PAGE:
Rather than listening for a “no,” make sure there is an active “yes,” from all involved. Adopt enthusiastic consent in your life and talk about it. 

Phrases like “she was asking for it” or “boys will be boys” attempt to blur the lines around sexual consent, placing blame on victims, and excusing perpetrators from the crimes they have committed. 

While those that use these lines may have fuzzy understandings of consent, the definition is crystal clear. When it comes to consent, there are no blurred lines. 

Learn the signs of abuse and how you can help 

There are many forms of abuse and all of them can have serious physical and emotional effects. If you’re concerned about a friend who may be experiencing violence or feels unsafe around someone, review these signs and learn about the ways to help them find safety and support. 

If you think someone is abusing you, help is available. You are not alone. If you’d like to talk with a trained advocate at a helpline, we compiled this list of resources around the world. 


Role Models

It's important in any culture or community to have role models. Showcase First Nation Artist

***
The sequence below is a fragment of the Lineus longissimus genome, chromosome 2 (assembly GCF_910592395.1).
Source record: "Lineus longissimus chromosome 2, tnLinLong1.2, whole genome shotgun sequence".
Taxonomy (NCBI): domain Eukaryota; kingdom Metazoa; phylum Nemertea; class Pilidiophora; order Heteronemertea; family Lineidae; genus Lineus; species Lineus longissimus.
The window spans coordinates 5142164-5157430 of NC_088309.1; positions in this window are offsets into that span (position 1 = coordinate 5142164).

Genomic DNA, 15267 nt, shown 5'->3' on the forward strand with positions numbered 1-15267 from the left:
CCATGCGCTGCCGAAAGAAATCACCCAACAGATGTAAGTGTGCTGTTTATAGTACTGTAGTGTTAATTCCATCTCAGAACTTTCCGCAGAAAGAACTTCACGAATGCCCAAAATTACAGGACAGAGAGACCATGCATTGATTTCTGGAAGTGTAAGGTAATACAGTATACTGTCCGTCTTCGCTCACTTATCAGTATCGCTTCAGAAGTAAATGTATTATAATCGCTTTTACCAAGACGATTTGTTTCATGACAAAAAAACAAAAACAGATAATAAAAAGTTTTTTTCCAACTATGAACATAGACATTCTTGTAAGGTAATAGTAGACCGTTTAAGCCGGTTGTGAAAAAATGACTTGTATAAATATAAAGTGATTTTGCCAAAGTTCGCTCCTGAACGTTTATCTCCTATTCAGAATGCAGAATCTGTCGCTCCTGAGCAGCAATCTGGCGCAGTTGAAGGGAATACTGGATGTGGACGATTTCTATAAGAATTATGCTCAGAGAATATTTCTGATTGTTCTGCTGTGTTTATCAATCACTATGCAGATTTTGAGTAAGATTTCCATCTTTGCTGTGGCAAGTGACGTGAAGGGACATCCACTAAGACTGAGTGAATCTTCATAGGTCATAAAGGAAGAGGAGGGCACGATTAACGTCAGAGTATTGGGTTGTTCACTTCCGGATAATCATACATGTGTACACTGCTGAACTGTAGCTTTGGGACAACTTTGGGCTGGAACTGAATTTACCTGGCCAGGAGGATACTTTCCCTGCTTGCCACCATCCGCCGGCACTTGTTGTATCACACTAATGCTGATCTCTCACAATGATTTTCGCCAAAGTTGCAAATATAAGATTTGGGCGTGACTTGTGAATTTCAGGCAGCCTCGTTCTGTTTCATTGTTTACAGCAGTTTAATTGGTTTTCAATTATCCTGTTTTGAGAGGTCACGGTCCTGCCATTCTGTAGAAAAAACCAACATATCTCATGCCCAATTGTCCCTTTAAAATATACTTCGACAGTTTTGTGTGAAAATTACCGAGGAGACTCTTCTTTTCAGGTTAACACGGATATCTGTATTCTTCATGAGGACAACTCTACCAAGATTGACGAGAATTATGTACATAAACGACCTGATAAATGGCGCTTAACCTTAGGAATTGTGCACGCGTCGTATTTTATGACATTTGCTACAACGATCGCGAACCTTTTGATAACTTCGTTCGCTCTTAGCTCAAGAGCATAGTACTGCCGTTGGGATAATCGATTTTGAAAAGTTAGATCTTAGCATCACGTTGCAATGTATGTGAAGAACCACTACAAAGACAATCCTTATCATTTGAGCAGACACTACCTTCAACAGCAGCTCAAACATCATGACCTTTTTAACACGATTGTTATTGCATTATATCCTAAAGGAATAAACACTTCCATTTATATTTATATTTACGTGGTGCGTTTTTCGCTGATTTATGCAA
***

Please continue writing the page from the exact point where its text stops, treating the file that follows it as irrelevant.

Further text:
Domestic Violence;
What Is Being Done

Canada among countries with lowest rates of domestic violence. “While Canada is among the top 30 countries with the lowest rates of intimate partner violence, it's still a problem that affects 1 in 25 women,” notes Professor Maheu-Giroux.Mar 29, 2022 

In 2020, COVID-19 touched our lives in nearly every way, everywhere, as countries went into lockdown and restricted movement to contain the spread of the virus. As doors closed and isolation began, reports of all forms of violence against women and girls, particularly domestic violence, began to rise. 

The pandemic of violence against women is not new. Even before COVID-19 hit us, globally, 243 million women and girls were abused by their intimate partners in the past year. The COVID-19 pandemic intensified the violence, even as support services faltered and accessing help became harder.